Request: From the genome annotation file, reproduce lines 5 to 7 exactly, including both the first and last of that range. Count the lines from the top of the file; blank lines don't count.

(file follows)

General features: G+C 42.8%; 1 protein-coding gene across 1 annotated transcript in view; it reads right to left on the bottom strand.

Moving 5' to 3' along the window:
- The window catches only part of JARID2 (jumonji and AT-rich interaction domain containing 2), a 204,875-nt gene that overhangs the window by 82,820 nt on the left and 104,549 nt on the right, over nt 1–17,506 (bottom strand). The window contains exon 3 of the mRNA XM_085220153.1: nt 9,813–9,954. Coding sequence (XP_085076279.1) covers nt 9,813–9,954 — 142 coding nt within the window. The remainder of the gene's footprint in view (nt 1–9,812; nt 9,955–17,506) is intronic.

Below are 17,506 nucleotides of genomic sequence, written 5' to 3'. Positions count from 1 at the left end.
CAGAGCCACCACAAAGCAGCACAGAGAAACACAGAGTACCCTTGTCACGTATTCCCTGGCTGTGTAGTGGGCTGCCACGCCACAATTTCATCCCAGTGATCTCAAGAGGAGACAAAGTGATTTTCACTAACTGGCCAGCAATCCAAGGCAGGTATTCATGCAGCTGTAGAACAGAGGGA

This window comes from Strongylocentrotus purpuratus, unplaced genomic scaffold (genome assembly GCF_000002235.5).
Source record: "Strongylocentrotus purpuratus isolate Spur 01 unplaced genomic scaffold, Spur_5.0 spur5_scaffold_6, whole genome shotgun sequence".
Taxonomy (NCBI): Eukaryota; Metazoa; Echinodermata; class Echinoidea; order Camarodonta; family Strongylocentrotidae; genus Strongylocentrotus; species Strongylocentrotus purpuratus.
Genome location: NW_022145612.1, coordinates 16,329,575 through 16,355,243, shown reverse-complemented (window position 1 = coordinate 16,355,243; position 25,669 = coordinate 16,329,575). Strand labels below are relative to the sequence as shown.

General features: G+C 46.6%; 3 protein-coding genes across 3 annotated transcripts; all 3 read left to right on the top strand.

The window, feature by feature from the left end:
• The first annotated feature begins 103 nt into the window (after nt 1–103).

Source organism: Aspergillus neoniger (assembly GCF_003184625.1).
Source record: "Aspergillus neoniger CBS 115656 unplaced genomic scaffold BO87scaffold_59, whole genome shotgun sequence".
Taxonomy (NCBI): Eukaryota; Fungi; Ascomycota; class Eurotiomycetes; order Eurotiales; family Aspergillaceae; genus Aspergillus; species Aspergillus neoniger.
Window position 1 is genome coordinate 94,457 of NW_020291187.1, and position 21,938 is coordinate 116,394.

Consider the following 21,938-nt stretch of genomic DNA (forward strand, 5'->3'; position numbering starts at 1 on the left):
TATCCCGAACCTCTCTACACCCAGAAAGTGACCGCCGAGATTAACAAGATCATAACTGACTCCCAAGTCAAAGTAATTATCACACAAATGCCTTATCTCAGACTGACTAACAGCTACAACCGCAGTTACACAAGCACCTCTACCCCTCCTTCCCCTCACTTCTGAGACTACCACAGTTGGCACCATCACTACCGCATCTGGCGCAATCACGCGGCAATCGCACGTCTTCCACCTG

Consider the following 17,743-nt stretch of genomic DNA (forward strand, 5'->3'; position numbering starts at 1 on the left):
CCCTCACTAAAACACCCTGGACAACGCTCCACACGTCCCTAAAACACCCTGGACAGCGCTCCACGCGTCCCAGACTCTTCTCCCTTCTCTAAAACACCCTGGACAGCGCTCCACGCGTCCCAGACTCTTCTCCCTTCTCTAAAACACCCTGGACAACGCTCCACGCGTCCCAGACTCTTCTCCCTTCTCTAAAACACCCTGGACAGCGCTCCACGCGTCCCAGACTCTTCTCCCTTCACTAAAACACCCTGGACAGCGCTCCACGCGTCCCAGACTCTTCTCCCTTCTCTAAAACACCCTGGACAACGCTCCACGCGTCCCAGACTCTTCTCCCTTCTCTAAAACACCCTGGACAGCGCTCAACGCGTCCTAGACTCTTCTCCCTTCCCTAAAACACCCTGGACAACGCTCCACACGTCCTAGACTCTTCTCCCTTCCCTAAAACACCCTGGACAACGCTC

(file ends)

CAGAGCCACCACAAAGCAGCACAGAGAAACACAGAGTACCCTTGTCACGTATTCCCTGGCTGTGTAGTGGGCTGCCACGCCACAATTTCATCCCAGTGATCTCAAGAGGAGACAAAGTGATTTTCACTAACTGGCCAGCAATCCAAGGCAGGTATTCATGCAGCTGTAGAACAGAGGGA

This window comes from Strongylocentrotus purpuratus, unplaced genomic scaffold (genome assembly GCF_000002235.5).
Source record: "Strongylocentrotus purpuratus isolate Spur 01 unplaced genomic scaffold, Spur_5.0 spur5_scaffold_6, whole genome shotgun sequence".